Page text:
Ever had a doctor tell you that it’s normal to have pain the first few times you have sex? Or that it’s normal to have painful sex after having a baby? How about it’s perfectly normal and happens to everyone during menopause?
PSA: At any point in your lives, it is NOT normal to experience painful intercourse (unless this is something you have specifically requested of your partner)
And Kegels are perfect for every issue in your pelvic floor. Am I right?
Nope. In fact, doing Kegels can be counterproductive and harmful to your symptoms if you have certain diagnoses.
First, a little background. In basic physical therapy training, we learn that there are proper and improper times to strengthen a muscle. When speaking about the pelvic floor, you should only strengthen it if it is of normal to over lengthened state and weak. If a muscle overactive (guarded, hypertonic, short, or with limited flexibility), the LAST thing you should do is continually contract it by performing more and more Kegels. Doing so will only further shorten/tighten an already short/tight muscle and likely make your problem worse, or at the very least, prevent if from getting better.
There are many diagnoses and symptoms presentations where doing a Kegel might due more harm than good. This is not an exhaustive list, but covers many. Here are the primary diagnoses that I generally recommend holding off on doing Kegel exercises (and even core strengthening) with, at least in the early stages of treatment until you can be formally assessed by a skilled and licensed pelvic floor physical therapist:
- Vaginismus or other painful sex diagnoses
- Vulvodynia / Vulvar Vestibulitis / Vestibulodynia / Provoked Vestibulodynia
- Clitoral pain
- Overactive Pelvic Floor
- Genito-Pelvic Pain/Penetration Disorder (GPPPD)
- Introidal Dyspareunia (pain with penetrative intercourse)
- Deep Dyspareunia
- Interstitial Cystitis / Painful Bladder Syndrome
- Urinary Urgency & Frequency
The above diagnoses are frequently in need of muscle relaxation and stretching to get the muscle to a normal state of rest and length. As physical therapists, our job is to break the cycle of pain. The best way to approach these diagnoses is through a full orthopedic and pelvic floor evaluation and advanced muscle rehabilitation techniques, which should always include a complimentary home program.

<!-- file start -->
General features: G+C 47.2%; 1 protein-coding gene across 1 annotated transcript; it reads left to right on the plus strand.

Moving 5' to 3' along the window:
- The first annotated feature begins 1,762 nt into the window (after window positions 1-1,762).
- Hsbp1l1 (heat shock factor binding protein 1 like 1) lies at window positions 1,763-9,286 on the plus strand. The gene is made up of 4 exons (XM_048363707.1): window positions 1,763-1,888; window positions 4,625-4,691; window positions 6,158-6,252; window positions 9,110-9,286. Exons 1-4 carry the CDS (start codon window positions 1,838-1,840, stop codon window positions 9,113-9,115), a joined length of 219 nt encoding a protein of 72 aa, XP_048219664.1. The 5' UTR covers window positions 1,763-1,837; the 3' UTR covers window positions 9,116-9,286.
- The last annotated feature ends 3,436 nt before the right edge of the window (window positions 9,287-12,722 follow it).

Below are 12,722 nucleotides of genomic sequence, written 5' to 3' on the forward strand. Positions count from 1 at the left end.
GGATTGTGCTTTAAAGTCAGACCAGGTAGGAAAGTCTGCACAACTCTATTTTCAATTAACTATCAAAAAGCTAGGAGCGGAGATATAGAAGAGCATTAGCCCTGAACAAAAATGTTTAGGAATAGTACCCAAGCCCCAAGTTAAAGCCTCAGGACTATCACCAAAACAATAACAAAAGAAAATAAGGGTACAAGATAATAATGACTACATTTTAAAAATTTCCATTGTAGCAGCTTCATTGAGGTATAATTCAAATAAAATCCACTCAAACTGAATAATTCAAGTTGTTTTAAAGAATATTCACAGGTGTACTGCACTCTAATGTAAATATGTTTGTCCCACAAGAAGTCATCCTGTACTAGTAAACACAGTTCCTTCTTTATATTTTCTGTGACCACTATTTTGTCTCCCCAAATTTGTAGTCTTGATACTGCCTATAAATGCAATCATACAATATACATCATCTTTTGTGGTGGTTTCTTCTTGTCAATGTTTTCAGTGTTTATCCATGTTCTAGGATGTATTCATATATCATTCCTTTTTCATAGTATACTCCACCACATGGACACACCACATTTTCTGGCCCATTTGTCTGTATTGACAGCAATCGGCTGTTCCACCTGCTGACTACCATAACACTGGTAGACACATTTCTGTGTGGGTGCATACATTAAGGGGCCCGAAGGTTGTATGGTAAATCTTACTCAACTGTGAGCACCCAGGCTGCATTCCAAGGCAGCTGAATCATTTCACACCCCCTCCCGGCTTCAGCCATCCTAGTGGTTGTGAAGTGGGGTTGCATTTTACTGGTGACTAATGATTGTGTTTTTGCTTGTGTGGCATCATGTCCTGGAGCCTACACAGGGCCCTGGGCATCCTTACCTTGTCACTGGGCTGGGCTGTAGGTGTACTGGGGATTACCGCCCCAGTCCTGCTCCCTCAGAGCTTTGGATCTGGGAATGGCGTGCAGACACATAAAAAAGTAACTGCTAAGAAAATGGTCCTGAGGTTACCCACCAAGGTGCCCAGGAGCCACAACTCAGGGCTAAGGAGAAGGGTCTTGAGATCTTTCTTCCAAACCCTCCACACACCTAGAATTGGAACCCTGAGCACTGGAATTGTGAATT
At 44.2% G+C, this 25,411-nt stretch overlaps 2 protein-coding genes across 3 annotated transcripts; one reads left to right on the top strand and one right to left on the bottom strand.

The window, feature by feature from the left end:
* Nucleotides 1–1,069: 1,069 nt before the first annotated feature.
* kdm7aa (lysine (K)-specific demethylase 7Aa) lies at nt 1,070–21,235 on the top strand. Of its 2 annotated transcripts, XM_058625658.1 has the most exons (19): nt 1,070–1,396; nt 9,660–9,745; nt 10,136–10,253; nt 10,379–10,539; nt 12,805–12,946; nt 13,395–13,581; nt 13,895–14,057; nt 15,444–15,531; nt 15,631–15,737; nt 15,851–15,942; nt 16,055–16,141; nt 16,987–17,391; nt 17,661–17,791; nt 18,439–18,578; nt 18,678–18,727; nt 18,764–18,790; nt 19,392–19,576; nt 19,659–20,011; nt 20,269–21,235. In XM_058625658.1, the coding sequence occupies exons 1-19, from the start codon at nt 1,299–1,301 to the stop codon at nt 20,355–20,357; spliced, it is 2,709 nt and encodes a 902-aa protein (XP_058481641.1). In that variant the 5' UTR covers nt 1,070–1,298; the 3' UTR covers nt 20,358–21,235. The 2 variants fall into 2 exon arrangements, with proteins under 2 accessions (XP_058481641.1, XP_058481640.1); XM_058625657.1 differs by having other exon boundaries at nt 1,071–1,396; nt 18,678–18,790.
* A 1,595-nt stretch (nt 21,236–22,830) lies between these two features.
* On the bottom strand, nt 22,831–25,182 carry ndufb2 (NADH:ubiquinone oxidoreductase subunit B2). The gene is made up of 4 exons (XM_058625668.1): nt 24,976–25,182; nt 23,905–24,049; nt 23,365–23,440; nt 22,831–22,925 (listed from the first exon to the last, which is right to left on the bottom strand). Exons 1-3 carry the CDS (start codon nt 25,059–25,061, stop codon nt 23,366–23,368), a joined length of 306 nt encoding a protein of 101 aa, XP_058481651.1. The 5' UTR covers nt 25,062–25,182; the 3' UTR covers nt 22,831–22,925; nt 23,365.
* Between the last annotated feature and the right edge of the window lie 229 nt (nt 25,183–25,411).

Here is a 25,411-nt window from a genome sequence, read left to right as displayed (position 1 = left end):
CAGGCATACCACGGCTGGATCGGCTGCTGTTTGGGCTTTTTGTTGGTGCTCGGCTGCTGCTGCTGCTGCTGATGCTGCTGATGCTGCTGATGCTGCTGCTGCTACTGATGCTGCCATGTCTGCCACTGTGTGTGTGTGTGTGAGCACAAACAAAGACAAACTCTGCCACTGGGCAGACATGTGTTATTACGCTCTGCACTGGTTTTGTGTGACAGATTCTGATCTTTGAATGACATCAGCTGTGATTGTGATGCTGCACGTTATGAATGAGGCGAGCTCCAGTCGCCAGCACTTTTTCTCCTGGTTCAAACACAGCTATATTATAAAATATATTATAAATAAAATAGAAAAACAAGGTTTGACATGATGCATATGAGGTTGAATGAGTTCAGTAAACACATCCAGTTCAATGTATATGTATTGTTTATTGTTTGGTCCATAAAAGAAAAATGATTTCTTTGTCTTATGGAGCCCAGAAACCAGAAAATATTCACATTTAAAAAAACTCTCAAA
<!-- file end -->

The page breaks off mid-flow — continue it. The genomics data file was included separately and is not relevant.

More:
Using medical dilators and lubrication are an essential part of a home recovery program for sexual pain and an overactive pelvic floor. I recommend GoLove lube in my offices as it is water-based and contains CBD – which studies have shown help with tissue inflammation and neuropathic pain, a big component of many of the diagnoses listed above.
Later stages of recovery will be more focused on strengthening and balancing out any asymmetries that were identified on your initial visit and will be necessary in order to make a full long-term recovery. If painful intercourse is a part of your diagnosis, the program outlined in Sex Without Pain: A Self Treatment Guide to the Sex Life You Deserve offers a comprehensive program to overcoming this type of pain. When you purchase from the link above, you’ll also save 15% by using code GOLOVE15 (expires never)!
Don’t dismiss your pain as normal because your doctor, mother, sister or best friend tells you that’s just the way it is. There are treatment options for every diagnosis listed above and pelvic floor physical therapy is one of them! I am in Los Angeles, but you can message my office at Femina Physical Therapy if you want to set up an in-office or Telemed appointment.
Author: Heather Jeffcoat, DPT